Kilifi school for disabled appeals for donor support

Written By: KNA

School Head teacher Mr. Phillip Ngala with pupils in class

The management of Kilifi Primary School for the physically and mentally challenged has sent an urgent appeal for donor support to overcome its financial crisis.

The school which was started with only five children in 1986 now has a population of 71 after awareness creation to parents who kept away their physically challenged.

The school Head teacher Mr. Phillip Ngala said many parents with such children have now known the existence of the free special education and have been wishing to bring them hence the need for more teachers and facilities.

“We now have five TSC teachers and one volunteer with four taking charge of mentally handicapped pupils and the two others in charge of cerebral palsy pupils. We require at least 15 more teachers if more pupils are to be admitted,” he said.

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He said the school had been impacting the pupils with knowledge for self- reliance by first assisting them to develop their speech, fine motor skills, hygiene and social skills in the mentally handicapped and physically challenged units.

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Ngala told KNA that learning process for the pupils from pre-primary to primary takes much longer to be completed as the pupils are slow in capturing the knowledge and retaining the skills.

He said apart from the normal school activities, the teachers also conduct home visits to the parents with children to sensitise them and ensure they treat the children equally with the others.

“We do not have a vehicle or boarding facilities here like other institutions. Our children learn and go back to their homes after classes. This is another major challenge for us,” he said.

Ngala said the physically challenged unit deals with physiotherapy issues and the two teachers in charge have to outsource services from Kilifi county hospital once a week.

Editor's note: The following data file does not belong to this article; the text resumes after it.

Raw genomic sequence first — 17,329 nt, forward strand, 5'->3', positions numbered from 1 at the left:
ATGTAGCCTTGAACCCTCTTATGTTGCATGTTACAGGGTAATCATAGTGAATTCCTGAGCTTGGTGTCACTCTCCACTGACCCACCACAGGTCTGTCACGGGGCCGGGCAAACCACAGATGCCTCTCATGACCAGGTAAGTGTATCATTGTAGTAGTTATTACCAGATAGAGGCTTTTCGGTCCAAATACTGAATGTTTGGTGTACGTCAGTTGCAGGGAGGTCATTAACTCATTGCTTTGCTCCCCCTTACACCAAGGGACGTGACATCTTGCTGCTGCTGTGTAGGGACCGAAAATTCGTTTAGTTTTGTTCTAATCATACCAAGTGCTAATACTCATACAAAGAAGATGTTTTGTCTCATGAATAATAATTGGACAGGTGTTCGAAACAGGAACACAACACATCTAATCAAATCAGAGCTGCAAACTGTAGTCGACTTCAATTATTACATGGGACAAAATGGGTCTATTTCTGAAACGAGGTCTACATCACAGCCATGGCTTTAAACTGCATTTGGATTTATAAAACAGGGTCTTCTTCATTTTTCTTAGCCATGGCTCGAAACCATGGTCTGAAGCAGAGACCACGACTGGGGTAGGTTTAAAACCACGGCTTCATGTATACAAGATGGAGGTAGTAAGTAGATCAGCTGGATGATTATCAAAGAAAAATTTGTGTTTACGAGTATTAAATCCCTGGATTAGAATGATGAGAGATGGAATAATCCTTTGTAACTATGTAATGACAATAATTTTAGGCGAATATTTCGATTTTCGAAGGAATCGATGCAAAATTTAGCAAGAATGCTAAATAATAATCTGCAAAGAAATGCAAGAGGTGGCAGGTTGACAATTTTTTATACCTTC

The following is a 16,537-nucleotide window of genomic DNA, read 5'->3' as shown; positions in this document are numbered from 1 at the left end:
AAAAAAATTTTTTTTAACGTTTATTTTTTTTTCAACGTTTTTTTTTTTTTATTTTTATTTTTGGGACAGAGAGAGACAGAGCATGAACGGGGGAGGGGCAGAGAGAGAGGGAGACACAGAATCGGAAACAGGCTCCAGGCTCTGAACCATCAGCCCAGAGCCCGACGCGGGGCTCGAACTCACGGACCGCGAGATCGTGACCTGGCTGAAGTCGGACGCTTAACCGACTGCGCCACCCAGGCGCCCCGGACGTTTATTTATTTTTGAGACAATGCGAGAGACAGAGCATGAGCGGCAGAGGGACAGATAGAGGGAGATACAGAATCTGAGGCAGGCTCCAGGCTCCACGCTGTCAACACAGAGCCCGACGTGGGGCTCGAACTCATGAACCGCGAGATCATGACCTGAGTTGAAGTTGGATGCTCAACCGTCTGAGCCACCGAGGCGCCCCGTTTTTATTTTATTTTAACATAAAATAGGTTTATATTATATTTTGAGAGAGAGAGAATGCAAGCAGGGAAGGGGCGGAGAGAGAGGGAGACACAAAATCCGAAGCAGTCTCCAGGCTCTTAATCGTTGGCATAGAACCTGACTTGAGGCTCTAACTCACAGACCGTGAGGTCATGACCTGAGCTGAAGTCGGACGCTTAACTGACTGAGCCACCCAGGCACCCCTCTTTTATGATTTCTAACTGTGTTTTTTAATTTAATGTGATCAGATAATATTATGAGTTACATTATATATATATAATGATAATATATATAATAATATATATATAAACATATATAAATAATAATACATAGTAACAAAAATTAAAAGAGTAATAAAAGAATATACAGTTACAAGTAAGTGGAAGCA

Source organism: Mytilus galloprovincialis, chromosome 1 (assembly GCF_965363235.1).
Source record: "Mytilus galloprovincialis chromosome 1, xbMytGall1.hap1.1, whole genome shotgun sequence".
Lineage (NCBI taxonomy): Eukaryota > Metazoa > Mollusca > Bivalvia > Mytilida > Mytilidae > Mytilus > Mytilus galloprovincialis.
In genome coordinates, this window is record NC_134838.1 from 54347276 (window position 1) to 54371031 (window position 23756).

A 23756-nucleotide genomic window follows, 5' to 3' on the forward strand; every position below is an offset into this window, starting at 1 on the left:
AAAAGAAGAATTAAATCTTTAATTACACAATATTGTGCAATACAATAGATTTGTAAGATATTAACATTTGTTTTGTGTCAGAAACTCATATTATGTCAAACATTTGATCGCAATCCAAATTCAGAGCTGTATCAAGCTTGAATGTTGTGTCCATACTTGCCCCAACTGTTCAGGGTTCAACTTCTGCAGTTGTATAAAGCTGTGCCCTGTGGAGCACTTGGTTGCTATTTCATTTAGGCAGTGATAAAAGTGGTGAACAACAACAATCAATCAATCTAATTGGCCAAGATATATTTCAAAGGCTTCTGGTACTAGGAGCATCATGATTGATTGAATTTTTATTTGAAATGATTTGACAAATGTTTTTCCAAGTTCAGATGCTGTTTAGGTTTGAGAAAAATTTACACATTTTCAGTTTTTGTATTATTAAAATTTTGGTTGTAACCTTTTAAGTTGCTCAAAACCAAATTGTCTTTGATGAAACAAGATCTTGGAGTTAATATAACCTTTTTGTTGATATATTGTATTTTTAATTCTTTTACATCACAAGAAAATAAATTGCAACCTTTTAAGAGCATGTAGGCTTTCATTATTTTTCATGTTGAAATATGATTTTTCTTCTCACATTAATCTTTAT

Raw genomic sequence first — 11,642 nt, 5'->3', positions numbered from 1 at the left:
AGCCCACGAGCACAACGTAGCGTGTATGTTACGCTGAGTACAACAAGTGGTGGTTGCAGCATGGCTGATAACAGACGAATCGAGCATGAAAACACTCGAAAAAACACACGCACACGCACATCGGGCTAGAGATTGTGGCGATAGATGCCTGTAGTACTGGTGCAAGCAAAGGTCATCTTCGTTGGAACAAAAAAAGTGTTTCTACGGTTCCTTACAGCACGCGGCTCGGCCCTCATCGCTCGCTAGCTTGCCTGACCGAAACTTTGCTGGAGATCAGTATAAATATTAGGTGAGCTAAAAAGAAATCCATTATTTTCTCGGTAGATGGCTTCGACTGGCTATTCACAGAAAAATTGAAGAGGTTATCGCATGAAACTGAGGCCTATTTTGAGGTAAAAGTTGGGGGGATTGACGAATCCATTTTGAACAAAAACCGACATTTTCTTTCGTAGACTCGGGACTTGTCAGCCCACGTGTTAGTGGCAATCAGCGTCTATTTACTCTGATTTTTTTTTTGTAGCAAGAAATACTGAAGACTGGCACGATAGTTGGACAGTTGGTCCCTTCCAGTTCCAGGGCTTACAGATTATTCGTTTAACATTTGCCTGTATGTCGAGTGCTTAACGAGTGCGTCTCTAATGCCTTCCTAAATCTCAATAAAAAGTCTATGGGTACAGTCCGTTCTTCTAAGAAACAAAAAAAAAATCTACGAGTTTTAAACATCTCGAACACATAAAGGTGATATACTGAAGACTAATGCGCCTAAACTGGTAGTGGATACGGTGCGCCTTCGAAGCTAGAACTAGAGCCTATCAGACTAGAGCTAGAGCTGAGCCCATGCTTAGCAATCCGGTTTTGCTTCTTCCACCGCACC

“Awareness creation by local administrators about the existence of this institution has put it at a better position to be able to recruit more deserving children if given the necessary financial support and facilities. It is our hope that donors will come in support of both the national and county governments’ assistance,” he said.

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He noted that despite the many challenges, the school had made achievements by having 12 students mastering their talents in weaving, tailoring, brick and shoe making, a positive impact to their lives as they are also made to feel part of the society.

Among the successful graduates from the school are Hamisi Bweta who stayed for 20 years and became a good brick maker, Kahindi Kazungu who is currently employed as a cook at Kibaoni primary school and Rehema Charo who specialized in the field of sports and is currently participating in the Special Olympics games.

It is estimated that there are 100,000 persons with disabilities in Kilifi County but owing to traditional beliefs that parents with such children are cursed, most of them are yet to accept change and have them registered with the national council for persons with disabilities.

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According to the Kilifi North and South Sub-Counties persons with disabilities chairman Festus Tcharo said more special schools need to be started in the area to encourage and attract more parents to avail their children for learning.

He said despite the cultural challenges facing many parents with children with disabilities, regular awareness campaigns would be taken to the remote parts of the county and encourage the parents to accept change for the betterment of their children.

Speaking to the press today, Charo said after next year’s national census, the number of those physically challenged will be known in the county expressing concern that there could be more children being hidden by parents in the remote parts of the region.

“We urge our two levels of governments to come to our aid by initiating at least two special schools in every ward so that more physical challenged children can come out and nurture their talents,” he said.


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